It’s exciting to see Shyamalan on such confident footing once more, all these years later.
In the 1950s Hollywood tradition, an alien spaceship landed on Earth, and then was surrounded fearfully by military troops. "Planet 51" is true to the tradition, but this time, the ship comes from Earth, and it lands on a planet inhabited by little green men. It's still the 1950s, however.
Yes, on Planet 51, they speak English, "Lollipop" is on the jukebox, and they speed around in little cars that look like a cross between '50s gas guzzlers and those bubble-domed cars of the future. Planet 51, in fact, is a lot like the black-and-white parts of "Pleasantville." Everybody is sweet and friendly, except for militaristic warmongers like General Grawl (voice of Gary Oldman), and it's hard to figure out who he's afraid of, because as far as we can tell, this is a civilization without any enemies.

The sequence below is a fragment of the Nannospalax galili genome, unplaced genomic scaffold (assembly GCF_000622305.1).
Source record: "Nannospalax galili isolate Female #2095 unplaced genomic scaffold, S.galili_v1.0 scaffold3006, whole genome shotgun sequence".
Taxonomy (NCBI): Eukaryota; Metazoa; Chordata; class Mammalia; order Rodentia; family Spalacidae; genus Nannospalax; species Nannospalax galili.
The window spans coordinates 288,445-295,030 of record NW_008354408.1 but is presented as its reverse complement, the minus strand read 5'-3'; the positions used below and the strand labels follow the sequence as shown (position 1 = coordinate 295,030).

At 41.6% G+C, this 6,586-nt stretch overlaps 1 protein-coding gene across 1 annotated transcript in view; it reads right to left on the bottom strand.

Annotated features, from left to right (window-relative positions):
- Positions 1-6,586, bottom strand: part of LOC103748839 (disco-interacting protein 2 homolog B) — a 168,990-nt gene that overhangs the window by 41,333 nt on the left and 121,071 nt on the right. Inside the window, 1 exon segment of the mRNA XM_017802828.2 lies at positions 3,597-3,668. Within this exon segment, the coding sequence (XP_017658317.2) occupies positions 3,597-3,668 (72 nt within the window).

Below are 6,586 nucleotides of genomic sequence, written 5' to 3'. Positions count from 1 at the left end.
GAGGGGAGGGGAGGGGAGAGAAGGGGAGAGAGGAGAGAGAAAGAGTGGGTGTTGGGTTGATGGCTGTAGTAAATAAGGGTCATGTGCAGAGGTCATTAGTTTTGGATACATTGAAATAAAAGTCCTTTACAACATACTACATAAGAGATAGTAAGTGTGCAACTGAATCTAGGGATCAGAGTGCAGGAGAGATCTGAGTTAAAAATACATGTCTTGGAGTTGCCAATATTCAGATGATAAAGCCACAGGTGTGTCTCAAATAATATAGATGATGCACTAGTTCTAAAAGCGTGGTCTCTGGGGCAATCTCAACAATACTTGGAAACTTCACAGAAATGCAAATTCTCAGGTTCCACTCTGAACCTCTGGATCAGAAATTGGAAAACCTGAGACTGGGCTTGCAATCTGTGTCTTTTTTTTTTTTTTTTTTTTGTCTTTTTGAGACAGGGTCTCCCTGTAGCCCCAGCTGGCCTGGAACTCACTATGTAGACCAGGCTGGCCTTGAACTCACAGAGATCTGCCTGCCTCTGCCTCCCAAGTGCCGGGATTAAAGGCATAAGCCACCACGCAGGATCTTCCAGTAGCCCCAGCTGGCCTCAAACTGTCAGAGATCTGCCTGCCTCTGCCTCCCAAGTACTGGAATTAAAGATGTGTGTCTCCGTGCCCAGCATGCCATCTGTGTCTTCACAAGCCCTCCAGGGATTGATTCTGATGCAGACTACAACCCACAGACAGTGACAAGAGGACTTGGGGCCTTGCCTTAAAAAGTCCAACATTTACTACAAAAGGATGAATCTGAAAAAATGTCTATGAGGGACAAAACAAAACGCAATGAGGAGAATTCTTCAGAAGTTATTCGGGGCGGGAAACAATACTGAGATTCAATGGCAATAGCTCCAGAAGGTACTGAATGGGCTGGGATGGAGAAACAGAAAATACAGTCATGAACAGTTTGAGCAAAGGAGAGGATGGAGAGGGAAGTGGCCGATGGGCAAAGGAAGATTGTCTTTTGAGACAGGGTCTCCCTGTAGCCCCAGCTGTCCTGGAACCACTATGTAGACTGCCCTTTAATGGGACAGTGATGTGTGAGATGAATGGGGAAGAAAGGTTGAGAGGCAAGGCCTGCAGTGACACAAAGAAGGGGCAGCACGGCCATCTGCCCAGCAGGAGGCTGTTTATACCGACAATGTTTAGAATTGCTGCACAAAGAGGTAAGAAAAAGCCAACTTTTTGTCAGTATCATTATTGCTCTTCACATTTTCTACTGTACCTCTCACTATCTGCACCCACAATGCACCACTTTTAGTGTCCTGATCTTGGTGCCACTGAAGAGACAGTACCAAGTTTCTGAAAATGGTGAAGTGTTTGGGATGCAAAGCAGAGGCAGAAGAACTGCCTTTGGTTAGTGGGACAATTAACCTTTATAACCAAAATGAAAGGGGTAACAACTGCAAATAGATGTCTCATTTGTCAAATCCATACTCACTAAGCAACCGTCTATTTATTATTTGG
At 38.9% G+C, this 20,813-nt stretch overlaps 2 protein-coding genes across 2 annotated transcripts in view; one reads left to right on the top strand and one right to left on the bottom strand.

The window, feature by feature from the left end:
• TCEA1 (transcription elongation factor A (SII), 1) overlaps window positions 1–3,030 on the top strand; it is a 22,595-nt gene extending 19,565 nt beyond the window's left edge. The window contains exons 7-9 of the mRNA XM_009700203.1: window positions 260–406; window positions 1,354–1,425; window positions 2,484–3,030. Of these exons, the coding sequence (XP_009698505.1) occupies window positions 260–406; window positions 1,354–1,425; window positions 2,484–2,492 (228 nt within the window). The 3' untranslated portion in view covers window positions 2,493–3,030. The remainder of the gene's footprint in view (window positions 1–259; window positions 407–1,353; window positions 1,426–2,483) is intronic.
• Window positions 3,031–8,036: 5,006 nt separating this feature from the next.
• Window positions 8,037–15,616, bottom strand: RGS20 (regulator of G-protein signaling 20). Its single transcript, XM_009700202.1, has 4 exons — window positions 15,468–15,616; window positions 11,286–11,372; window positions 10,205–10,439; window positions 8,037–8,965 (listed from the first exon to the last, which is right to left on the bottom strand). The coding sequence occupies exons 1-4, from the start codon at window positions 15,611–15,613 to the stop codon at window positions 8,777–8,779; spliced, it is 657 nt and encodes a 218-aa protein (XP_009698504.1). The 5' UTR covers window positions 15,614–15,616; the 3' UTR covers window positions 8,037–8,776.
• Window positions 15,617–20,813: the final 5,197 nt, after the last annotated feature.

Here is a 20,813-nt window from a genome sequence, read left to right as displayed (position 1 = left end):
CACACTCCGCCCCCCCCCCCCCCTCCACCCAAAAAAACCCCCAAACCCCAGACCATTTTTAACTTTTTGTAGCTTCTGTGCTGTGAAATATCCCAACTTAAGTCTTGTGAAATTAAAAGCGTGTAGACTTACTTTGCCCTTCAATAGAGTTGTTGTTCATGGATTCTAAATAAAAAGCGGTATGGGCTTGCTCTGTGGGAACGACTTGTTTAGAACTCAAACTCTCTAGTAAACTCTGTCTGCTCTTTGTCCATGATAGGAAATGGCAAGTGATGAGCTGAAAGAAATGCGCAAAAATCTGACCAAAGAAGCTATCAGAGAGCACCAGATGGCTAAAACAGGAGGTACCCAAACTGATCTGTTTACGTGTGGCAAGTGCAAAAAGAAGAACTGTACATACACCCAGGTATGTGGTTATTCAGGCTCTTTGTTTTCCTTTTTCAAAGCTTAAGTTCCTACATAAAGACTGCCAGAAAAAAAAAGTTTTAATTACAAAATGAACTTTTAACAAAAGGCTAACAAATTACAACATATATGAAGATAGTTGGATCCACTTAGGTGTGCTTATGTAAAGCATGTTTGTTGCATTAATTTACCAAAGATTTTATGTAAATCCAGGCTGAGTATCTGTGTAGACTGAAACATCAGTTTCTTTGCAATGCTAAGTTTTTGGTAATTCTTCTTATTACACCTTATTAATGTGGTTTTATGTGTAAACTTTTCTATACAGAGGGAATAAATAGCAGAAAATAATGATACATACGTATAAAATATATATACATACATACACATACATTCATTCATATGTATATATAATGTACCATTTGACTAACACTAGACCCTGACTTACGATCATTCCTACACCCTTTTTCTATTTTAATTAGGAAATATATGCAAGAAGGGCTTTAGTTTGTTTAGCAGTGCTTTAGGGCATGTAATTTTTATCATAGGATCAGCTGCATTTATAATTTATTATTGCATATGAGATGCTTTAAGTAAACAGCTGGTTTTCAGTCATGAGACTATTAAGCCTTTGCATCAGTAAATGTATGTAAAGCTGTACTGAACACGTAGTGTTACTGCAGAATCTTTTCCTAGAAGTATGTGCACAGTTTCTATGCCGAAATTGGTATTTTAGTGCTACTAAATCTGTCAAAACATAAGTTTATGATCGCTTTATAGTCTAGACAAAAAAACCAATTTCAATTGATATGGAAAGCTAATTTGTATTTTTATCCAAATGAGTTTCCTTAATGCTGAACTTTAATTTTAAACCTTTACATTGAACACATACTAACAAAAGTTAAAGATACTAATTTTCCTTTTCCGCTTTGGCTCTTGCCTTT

Although not bowling me over, "Planet 51" is a jolly and good-looking animated feature in glorious 2-D. It doesn't make the slightest effort to explain why an English-speaking clone of the world of "American Graffiti" could exist elsewhere in the universe. How could it? Besides, under the emerging theory of the multiverse, I think (but am not sure) such a thing is entirely possible. Somewhere. As long as it's consistent with the laws of physics. I am not sure how they explain that the rain is made of rocks. You'd think the rocks would eventually bury everything. Maybe they melt?
Not that science on Planet 51 has reached the level of explaining such things. Its hero, Lem (Justin Long), has just won a job as a lecturer at the astronomical observatory, where he explains the universe is "hundreds of miles wide."